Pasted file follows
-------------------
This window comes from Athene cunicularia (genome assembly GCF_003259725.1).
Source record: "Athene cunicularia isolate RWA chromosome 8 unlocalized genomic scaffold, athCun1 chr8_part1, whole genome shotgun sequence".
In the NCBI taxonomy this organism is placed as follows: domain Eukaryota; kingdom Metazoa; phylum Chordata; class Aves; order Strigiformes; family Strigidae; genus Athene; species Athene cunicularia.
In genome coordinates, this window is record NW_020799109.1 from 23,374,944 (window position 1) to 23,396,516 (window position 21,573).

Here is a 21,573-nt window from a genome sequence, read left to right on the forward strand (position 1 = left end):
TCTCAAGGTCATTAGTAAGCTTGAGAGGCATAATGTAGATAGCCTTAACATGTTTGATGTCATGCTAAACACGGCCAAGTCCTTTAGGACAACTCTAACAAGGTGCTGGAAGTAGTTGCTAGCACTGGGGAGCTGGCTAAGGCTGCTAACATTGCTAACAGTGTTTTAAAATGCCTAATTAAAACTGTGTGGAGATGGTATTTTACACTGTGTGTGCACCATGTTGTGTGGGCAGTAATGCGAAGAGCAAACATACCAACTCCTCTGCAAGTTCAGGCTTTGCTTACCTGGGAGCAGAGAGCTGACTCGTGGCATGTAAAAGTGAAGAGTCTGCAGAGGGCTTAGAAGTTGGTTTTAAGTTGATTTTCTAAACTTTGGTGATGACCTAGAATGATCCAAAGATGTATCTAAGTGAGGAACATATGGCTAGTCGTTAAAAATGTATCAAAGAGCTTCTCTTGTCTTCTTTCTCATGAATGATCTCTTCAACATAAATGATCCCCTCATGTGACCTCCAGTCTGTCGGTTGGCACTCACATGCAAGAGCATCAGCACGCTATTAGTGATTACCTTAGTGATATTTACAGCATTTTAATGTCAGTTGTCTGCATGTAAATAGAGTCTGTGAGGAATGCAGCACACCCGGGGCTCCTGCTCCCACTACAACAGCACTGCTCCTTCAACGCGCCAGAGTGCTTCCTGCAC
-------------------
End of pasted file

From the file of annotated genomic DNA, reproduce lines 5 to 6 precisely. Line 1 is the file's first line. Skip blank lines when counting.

Here is a 21,573-nt window from a genome sequence, read left to right on the forward strand (position 1 = left end):
TCTCAAGGTCATTAGTAAGCTTGAGAGGCATAATGTAGATAGCCTTAACATGTTTGATGTCATGCTAAACACGGCCAAGTCCTTTAGGACAACTCTAACAAGGTGCTGGAAGTAGTTGCTAGCACTGGGGAGCTGGCTAAGGCTGCTAACATTGCTAACAGTGTTTTAAAATGCCTAATTAAAACTGTGTGGAGATGGTATTTTACACTGTGTGTGCACCATGTTGTGTGGGCAGTAATGCGAAGAGCAAACATACCAACTCCTCTGCAAGTTCAGGCTTTGCTTACCTGGGAGCAGAGAGCTGACTCGTGGCATGTAAAAGTGAAGAGTCTGCAGAGGGCTTAGAAGTTGGTTTTAAGTTGATTTTCTAAACTTTGGTGATGACCTAGAATGATCCAAAGATGTATCTAAGTGAGGAACATATGGCTAGTCGTTAAAAATGTATCAAAGAGCTTCTCTTGTCTTCTTTCTCATGAATGATCTCTTCAACATAAATGATCCCCTCATGTGACCTCCAGTCTGTCGGTTGGCACTCACATGCAAGAGCATCAGCACGCTATTAGTGATTACCTTAGTGATATTTACAGCATTTTAATGTCAGTTGTCTGCATGTAAATAGAGTCTGTGAGGAATGCAGCACACCCGGGGCTCCTGCTCCCACTACAACAGCACTGCTCCTTCAACGCGCCAGAGTGCTTCCTGCAC